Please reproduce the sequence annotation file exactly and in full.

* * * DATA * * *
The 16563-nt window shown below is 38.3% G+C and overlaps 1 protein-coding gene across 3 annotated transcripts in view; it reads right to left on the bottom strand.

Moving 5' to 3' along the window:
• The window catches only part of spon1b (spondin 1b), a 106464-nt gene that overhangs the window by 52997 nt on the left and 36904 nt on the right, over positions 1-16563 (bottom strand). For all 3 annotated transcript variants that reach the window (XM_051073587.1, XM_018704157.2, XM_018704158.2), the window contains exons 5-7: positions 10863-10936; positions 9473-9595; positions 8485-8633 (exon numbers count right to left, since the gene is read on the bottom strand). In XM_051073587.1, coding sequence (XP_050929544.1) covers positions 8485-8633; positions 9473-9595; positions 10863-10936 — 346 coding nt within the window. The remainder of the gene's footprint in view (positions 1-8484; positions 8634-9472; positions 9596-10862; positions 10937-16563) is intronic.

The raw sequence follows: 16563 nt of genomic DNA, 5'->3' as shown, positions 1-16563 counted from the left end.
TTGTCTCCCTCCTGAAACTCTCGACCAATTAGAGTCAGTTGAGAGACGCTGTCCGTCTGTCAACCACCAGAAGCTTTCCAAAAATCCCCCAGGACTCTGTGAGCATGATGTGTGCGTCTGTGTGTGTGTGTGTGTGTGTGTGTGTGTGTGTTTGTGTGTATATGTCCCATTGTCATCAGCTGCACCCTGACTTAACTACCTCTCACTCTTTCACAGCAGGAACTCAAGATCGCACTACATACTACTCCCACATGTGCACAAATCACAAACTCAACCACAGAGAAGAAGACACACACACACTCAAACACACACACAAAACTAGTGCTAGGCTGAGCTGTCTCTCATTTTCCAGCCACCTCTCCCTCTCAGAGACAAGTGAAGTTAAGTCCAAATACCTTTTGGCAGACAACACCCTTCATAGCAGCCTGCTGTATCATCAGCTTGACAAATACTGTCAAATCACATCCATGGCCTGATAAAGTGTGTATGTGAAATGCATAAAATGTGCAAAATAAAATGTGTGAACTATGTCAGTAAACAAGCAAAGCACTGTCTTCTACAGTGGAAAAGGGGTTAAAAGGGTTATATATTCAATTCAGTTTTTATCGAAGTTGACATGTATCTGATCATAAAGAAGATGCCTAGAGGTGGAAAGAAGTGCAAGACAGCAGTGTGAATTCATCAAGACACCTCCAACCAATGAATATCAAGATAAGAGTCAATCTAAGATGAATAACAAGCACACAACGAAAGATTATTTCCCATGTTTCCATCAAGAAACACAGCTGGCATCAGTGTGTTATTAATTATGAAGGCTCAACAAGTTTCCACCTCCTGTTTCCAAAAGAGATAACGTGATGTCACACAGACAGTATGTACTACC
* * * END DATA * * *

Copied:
The 16563-nt window shown below is 38.3% G+C and overlaps 1 protein-coding gene across 3 annotated transcripts in view; it reads right to left on the bottom strand.

Moving 5' to 3' along the window:
• The window catches only part of spon1b (spondin 1b), a 106464-nt gene that overhangs the window by 52997 nt on the left and 36904 nt on the right, over positions 1-16563 (bottom strand). For all 3 annotated transcript variants that reach the window (XM_051073587.1, XM_018704157.2, XM_018704158.2), the window contains exons 5-7: positions 10863-10936; positions 9473-9595; positions 8485-8633 (exon numbers count right to left, since the gene is read on the bottom strand). In XM_051073587.1, coding sequence (XP_050929544.1) covers positions 8485-8633; positions 9473-9595; positions 10863-10936 — 346 coding nt within the window. The remainder of the gene's footprint in view (positions 1-8484; positions 8634-9472; positions 9596-10862; positions 10937-16563) is intronic.

The raw sequence follows: 16563 nt of genomic DNA, 5'->3' as shown, positions 1-16563 counted from the left end.
TTGTCTCCCTCCTGAAACTCTCGACCAATTAGAGTCAGTTGAGAGACGCTGTCCGTCTGTCAACCACCAGAAGCTTTCCAAAAATCCCCCAGGACTCTGTGAGCATGATGTGTGCGTCTGTGTGTGTGTGTGTGTGTGTGTGTGTGTGTGTTTGTGTGTATATGTCCCATTGTCATCAGCTGCACCCTGACTTAACTACCTCTCACTCTTTCACAGCAGGAACTCAAGATCGCACTACATACTACTCCCACATGTGCACAAATCACAAACTCAACCACAGAGAAGAAGACACACACACACTCAAACACACACACAAAACTAGTGCTAGGCTGAGCTGTCTCTCATTTTCCAGCCACCTCTCCCTCTCAGAGACAAGTGAAGTTAAGTCCAAATACCTTTTGGCAGACAACACCCTTCATAGCAGCCTGCTGTATCATCAGCTTGACAAATACTGTCAAATCACATCCATGGCCTGATAAAGTGTGTATGTGAAATGCATAAAATGTGCAAAATAAAATGTGTGAACTATGTCAGTAAACAAGCAAAGCACTGTCTTCTACAGTGGAAAAGGGGTTAAAAGGGTTATATATTCAATTCAGTTTTTATCGAAGTTGACATGTATCTGATCATAAAGAAGATGCCTAGAGGTGGAAAGAAGTGCAAGACAGCAGTGTGAATTCATCAAGACACCTCCAACCAATGAATATCAAGATAAGAGTCAATCTAAGATGAATAACAAGCACACAACGAAAGATTATTTCCCATGTTTCCATCAAGAAACACAGCTGGCATCAGTGTGTTATTAATTATGAAGGCTCAACAAGTTTCCACCTCCTGTTTCCAAAAGAGATAACGTGATGTCACACAGACAGTATGTACTACC